7 Steps to Stop Limited Thinking

By Ricky Kuntemeyernull

For a deeper conversation on this topic, listen to the episode of The Fitness Compass Podcast below:

iTunes:
https://itunes.apple.com/us/podcast/tfc-podcast-episode-19-7-steps-to-stopping-limited-thoughts/id1158719962?i=1000382797173&mt=2

SoundCloud:
https://soundcloud.com/user-529985720/tfc-podcast-episode-19-7-steps-to-stopping-limited-thoughts

“I can’t…”

Have these words ever prevented you from pursuing your dream job? Stopped you from booking that perfect vacation? Held you back from trying a new program or commitment? Or even kept you from making time to spend with a loved one? If you are human, which, if you have the ability to be reading this piece I will assume you are, at some point in your life you sold yourself short simply because you believed you were either incapable, unworthy, or unqualified to accomplish a particular task. A recent study has indicated that 75 percent of our self-talk and internal dialogue that we use to describe ourselves or process our actions are negative. We are subconsciously putting ourselves in a box, preventing us to grow and dream.

So how do break our minds out of this box?

Step 1: Understand What Limited Thinking Is
Limited thinking can come in multiple forms and target all aspects of our life. The easiest way to spot a limited though is when preventative words such as “can’t,” “not,” and “shouldn’t” are involved. So telling yourself, “I can’t stop myself from eating ice cream,” or “I am not good enough,” or “I shouldn’t make such foolish dreams,” are all examples of limited thoughts.

Step 2: Become Aware of the Limited Thought
The next step is to do some self-reflection indicate what aspects of your life are you experiencing these limiting thoughts. Are they occurring in light of your health? Your career? Your relationships? Narrow your focus to one particular category of your life at a time to effectively seek the root of the problem.

Step 3: Acknowledge Why the Limited Thought Exists
These thoughts did not start happening out of thin air, it was planted there. Did you or someone close to you attempt to try something similar but failed? Has someone in your past told you were not good enough? Was there an event in your childhood that you still have not processed?

Step 4: Acknowledge the Root of Limited Thoughts
Once the specific cause of the limited thought is brought to light, the next step is to understand the cause behind each limited thought: fear. Fear that the negative words people have instilled into your mind are true, fear that you will be hurt once again, or fear this is all life has to offer and you are trapped where you are.

Step 5: “Do Something Every Day That Scares You” – Eleanor Roosevelt
“WHAT?!” you screaming at your screen, “But Ricky, I want to stay away from what is scary! Facing my fears is difficult, it is imposing, and I much rather stay where it is comfortable.”

Well, dear reader, hear me out.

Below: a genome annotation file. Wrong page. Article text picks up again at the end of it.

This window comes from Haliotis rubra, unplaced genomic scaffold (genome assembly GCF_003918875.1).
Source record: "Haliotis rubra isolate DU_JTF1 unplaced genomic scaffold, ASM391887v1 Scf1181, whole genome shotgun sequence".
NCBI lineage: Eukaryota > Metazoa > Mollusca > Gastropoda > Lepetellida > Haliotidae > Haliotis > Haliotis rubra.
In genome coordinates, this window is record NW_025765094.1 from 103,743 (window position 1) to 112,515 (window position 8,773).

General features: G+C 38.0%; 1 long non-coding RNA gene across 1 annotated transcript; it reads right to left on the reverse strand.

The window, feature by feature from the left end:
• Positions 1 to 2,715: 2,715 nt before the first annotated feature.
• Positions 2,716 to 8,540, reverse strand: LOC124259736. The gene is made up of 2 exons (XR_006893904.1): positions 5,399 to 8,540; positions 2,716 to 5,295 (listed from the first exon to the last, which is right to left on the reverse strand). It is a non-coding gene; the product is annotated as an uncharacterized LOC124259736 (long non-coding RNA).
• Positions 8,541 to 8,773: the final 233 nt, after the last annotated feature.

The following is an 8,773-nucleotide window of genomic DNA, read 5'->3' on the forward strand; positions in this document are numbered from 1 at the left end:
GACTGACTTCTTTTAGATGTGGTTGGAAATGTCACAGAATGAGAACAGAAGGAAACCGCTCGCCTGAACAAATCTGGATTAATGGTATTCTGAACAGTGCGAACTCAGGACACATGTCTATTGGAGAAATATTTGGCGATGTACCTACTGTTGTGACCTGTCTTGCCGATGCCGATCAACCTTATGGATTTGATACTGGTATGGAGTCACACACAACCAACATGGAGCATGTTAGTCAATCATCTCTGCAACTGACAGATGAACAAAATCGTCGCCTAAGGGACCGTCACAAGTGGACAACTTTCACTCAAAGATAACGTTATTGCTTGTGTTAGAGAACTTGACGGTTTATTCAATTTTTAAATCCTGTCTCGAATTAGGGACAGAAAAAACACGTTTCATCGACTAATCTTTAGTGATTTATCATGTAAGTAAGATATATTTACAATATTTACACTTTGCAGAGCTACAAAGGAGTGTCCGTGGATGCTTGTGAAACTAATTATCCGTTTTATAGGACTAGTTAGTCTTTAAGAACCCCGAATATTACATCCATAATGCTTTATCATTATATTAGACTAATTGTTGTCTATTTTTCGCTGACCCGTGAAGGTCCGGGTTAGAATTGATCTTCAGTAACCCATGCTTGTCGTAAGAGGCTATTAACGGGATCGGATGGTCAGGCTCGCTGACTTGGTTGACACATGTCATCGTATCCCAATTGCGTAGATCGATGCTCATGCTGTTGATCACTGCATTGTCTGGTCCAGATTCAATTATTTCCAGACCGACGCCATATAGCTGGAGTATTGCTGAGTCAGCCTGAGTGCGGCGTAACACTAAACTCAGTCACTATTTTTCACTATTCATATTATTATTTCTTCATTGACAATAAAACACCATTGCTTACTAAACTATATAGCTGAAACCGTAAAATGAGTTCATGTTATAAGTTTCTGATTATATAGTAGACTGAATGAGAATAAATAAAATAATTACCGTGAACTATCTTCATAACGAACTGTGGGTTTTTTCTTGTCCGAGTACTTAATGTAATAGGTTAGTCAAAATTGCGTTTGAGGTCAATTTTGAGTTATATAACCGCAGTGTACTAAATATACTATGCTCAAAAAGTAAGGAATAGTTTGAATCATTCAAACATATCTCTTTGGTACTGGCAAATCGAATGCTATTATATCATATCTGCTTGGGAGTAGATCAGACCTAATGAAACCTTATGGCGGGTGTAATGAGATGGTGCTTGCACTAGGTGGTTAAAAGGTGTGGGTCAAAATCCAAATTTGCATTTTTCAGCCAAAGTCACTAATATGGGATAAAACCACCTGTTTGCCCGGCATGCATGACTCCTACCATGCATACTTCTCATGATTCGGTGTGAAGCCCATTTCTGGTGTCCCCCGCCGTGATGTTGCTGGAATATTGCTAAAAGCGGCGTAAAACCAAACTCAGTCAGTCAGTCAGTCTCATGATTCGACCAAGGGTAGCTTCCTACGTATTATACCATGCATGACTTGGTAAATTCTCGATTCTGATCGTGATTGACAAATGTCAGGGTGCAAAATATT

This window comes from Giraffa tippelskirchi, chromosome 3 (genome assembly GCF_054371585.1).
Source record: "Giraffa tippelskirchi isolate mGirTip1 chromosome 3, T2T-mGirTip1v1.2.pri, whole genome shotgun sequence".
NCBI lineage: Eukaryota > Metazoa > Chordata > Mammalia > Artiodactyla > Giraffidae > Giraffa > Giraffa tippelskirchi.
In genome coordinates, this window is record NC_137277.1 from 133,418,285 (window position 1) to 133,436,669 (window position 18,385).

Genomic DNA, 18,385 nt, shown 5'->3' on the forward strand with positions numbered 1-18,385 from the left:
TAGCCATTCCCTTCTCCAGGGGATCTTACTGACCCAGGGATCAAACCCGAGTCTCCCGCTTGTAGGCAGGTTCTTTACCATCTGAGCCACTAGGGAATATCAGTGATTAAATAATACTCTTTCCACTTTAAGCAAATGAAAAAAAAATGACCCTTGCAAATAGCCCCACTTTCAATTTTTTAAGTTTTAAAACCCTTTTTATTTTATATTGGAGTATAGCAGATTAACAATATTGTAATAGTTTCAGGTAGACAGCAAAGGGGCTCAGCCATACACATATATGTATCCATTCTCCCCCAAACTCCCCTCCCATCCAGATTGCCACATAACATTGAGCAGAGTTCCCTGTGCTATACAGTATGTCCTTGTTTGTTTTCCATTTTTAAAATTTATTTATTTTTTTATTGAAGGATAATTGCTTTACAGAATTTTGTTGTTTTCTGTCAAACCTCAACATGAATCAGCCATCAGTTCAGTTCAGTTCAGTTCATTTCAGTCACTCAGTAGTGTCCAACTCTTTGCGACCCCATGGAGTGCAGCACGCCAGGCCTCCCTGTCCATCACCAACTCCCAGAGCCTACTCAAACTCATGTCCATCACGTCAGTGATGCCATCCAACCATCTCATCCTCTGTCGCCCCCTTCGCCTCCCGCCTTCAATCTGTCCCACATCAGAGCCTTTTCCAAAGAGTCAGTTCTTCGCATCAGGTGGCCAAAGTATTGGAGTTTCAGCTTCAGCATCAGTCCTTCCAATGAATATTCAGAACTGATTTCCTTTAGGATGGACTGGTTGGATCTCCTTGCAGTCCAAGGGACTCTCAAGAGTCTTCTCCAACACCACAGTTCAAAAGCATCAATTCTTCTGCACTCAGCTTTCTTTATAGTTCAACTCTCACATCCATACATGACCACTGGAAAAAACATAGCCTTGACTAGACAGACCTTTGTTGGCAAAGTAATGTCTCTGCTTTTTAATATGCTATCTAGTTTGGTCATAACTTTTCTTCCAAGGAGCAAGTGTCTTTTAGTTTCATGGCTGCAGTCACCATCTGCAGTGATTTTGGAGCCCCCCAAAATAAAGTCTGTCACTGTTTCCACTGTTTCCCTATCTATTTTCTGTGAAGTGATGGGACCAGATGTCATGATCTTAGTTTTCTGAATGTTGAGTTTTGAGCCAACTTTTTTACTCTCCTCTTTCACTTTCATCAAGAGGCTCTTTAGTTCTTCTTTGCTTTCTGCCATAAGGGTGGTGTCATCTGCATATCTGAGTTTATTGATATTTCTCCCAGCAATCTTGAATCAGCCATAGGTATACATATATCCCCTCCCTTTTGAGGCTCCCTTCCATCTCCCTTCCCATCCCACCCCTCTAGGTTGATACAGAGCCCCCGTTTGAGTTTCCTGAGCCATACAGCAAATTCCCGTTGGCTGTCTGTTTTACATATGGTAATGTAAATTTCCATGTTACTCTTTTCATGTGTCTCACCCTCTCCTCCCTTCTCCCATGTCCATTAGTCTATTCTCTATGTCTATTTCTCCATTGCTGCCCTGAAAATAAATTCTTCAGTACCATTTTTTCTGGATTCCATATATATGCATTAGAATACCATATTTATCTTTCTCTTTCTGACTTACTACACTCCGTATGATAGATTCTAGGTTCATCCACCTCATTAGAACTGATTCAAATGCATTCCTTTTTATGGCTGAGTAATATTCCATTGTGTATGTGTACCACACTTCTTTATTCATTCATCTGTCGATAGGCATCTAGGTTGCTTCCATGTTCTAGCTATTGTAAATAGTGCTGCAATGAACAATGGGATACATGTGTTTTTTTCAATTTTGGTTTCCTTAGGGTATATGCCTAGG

Use a method called Micro Bravery, a concept used by one of San Francisco’s first female firefighter, Caroline Paul. This tactic encourages you to do small acts of bravery to build your courage daily as if you were a muscle, training it in preparation for the moment which will require a large load of courage.

Imagine you were a track athlete and will be competing in the 100m sprint in 3 months. You won’t wait until the day of your race to run and expect to win, but you would train on developing your muscles’ power output, biomechanic form, and all conditions that go into optimizing those 100 meters of rubber. Just with your greatest fears, you must set the circumstances in your life to optimize the moment in which you must face those fears head on.

Step 6: Embrace the Fear
I need to tell you something that is vitally important to this process: fear is not bad. I repeat, fear is NOT bad. Fear is what pushes us to survive, it is what drives us to put in an extra hour at work to make ends meet, to feed you and your family, and so forth. Fear does not indicate “bad,” but rather signals a challenge, and each challenge is an opportunity to grow.

Step 7: Embrace Failure
Thomas Edison once famously said, “I did not fail to make the light bulb 10,000 times, but found 10,000 ways how not make one.” Edison needed to fail in order to succeed. Success does not occur overnight but is nurtured cruelly by trial and error. Want to know how many great innovators, revolutionists and masters of their craft created change or reached their peak on their first try?


Spoiler Alert

None.

At the end of the day, there is no such thing as “good enough,” because there is no ceiling to how great you can truly be nor to what you can accomplish in your life. You are the only person who is stopping you; do not let your fear of failure prevent you from reaching your dreams.

“I’ve missed more than 9,000 shots in my career. I’ve lost almost 300 games. 26 times I have been trusted to take the game-winning shot, and missed. I have failed over and over and over again in my life. And that is why I succeed.”  –Michael Jordan

Go out and fail, my friend.

If you want to drastically improve your health and fitness levels without breaking the bank, get trained by two guys who care about your personal concerns and lifestyle at:  http://www.thefitnesscompass.org/programs.html

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Don’t forget to smile today.

Ricky Kuntemeyer
CEO & Co-Founder
The Fitness Compass
www.thefitnesscompass.org

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